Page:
Let’s give Donald Trump his due. He’s defying all the predictions, confusing all the pundits, blowing conventional wisdom right out of the water. Trump pretty much shattered a mold that, for all our sakes, deserves to be broken.
Donald Trump is not my guy. He has a long history of “bipartisan,” self-dealing opportunism, happy gaming the system when it suits, and he seems no different now. So color me concerned. But I’ll bet the Republican “establishment” is utterly terrorized at this point in the 2016 presidential contest.
Of all the “conventional Republican” candidates, such as Jeb Bush, John Kasich, Chris Christie, possibly Carly Fiorina, none poll in double digits. Instead, three “outsider” candidates – Donald Trump, Ben Carson and Ted Cruz, share a towering 61 percent of total Republican (or “not Democrat”) voter support.
Let’s also add in Marco Rubio’s 12 percent – while he has “moderated” somewhat, Rubio was elected to the U.S. Senate in the Tea Party wave of 2010. It’s also significant to note that Rubio polled so well in Florida’s 2010 primaries that his establishment Republican opponent Charlie Crist (Florida’s sitting governor) withdrew from the primary to run (and lose) as an “independent.” Crist joined the Democratic Party in late 2012, endorsed Barack Obama’s re-election, ran and lost for Florida’s governorship again in 2014, and is now running for Congress – as a Democrat. Coincidence? Heck no!
Today, the “outsiders” are fighting for a combined 73 percent of expected Republican primary voters, while the establishment candidates are fighting for the remaining 27 percent. That’s pretty stark math – once the candidates cannibalize each other and the factional votes settle on a standard-bearer, odds don’t favor the “establishment” getting the final GOP nomination.
Good or bad? Well, in 2010 Republican elites reacted to the Tea Party wave by trying to harness it, treating participants as nothing more than “booboisie,” in effect a useful voting bloc to be controlled and manipulated by the experts to secure power for “mainstream” Republicans. Were there any substantive policy changes to the larger establishment Republican brand?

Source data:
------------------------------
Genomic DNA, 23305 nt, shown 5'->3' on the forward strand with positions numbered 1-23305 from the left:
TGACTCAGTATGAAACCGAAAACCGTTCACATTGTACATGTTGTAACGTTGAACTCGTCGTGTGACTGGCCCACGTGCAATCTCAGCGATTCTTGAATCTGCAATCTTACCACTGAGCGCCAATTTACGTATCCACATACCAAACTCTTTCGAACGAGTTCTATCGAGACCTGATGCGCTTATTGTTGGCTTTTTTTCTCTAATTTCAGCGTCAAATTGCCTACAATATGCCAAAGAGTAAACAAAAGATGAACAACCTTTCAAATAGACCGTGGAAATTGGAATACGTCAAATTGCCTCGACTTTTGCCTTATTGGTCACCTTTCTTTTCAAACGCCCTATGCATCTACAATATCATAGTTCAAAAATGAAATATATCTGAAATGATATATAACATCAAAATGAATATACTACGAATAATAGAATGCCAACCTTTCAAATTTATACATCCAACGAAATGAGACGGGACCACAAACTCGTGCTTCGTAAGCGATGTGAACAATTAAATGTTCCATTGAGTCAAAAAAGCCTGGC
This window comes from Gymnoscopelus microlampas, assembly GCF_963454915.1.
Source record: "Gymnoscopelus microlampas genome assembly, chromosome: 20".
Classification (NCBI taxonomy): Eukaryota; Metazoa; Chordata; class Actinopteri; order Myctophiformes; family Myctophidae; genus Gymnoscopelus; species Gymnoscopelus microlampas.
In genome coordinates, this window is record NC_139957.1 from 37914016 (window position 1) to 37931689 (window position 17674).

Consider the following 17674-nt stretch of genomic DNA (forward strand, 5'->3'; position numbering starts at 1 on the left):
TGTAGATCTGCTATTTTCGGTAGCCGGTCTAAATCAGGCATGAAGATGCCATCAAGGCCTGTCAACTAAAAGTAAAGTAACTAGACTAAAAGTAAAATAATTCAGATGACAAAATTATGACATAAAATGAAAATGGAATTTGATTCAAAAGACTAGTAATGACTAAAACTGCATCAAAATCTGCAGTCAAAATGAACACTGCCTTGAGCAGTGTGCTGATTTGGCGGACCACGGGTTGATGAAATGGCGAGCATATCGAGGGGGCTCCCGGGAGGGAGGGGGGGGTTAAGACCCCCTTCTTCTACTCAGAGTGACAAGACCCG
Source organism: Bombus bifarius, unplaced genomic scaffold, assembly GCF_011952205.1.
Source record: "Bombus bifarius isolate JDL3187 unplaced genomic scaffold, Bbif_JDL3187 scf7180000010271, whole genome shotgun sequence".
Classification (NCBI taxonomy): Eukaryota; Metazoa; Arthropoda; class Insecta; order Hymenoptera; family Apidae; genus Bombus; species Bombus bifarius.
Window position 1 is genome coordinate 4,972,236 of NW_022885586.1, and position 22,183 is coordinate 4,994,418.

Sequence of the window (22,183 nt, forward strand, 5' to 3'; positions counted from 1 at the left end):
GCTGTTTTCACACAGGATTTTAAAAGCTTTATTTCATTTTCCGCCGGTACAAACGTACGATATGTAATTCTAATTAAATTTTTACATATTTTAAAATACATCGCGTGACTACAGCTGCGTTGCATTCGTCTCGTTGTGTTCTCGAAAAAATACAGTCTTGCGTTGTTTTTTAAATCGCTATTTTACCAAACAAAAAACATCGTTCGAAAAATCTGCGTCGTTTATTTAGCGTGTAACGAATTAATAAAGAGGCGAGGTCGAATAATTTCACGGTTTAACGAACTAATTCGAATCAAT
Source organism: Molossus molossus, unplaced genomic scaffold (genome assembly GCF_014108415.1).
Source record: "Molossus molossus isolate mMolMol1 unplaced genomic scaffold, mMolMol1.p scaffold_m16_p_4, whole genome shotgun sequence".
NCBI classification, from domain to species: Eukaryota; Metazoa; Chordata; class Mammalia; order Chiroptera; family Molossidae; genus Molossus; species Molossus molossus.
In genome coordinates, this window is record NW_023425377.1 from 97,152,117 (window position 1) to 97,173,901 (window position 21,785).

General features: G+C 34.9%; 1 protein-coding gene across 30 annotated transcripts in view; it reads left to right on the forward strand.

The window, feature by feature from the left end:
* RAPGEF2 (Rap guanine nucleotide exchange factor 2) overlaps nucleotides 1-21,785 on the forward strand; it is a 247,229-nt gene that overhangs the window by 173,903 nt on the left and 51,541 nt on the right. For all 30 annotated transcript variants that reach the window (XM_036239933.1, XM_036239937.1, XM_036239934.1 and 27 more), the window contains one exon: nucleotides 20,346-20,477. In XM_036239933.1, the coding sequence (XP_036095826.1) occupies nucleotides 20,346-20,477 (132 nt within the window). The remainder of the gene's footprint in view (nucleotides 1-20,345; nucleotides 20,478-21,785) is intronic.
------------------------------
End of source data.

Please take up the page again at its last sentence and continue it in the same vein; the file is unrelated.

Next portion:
What the establishment mulishly fails to accept is, the “Republican brand” would be nothing were it not for the Tea Party wave in 2010 and the 2012-14 backwashes. “Business-as-usual” Republicanism was losing against “free-stuff-as-usual” Democratism – and the fact is, “as usual” has served America terribly.
How so? Well, when I was young and handsome, America’s national debt passed the unspeakable $1 trillion mark. Reagan and Bush the first didn’t do anything serious to address the issue, nor did our “bipartisan” Congresses. “New Democrat” Bill Clinton and a mostly Republican Congress then slashed at each other’s pet projects, slowing the bloat and even putting the prospect of balanced budgets on the horizon.
That didn’t last. Republican “establishment guy” George W. Bush, supported by a Republican Congress, doubled our national debt from $4 trillion to $9 trillion – a feckless “establishment” Republican hegemony that set the stage for Barack Obama’s election and re-election against two, yep, establishment, “electable” Republicans – John “Maverick” McCain and Mitt “Flip” Romney. That worked well, kids – now President Barack Obama will double the national debt yet again, leaving future generations a “legacy” of over $19 trillion, which almost certainly would be trillions more had fiscally illiterate “establishment” Democrats “kept” Congress after the 2010 Tea Party election.
So, with the pundits moaning and groaning about whether or not the Republican Party will “survive” (by nominating a 2016 candidate that will actually become president), the fact is many “R” voters no longer vote to give power to establishment Republicans. They vote to take, and keep, power away from establishment Democrats – and no amount of super-PAC millions can ever change those votes.
If the GOP establishment keeps ignoring this new reality, the establishment will lose – but there’s more to the Republican Party than the establishment. Lots more.
As writer Molly Ball at the Atlantic (who absolutely does not write from a conservative perspective) has noted, the “GOP establishment […] has held onto power despite being resented by its most loyal voters.” Donald Trump has tapped into that resentment, for better or worse.
Here’s hoping for better.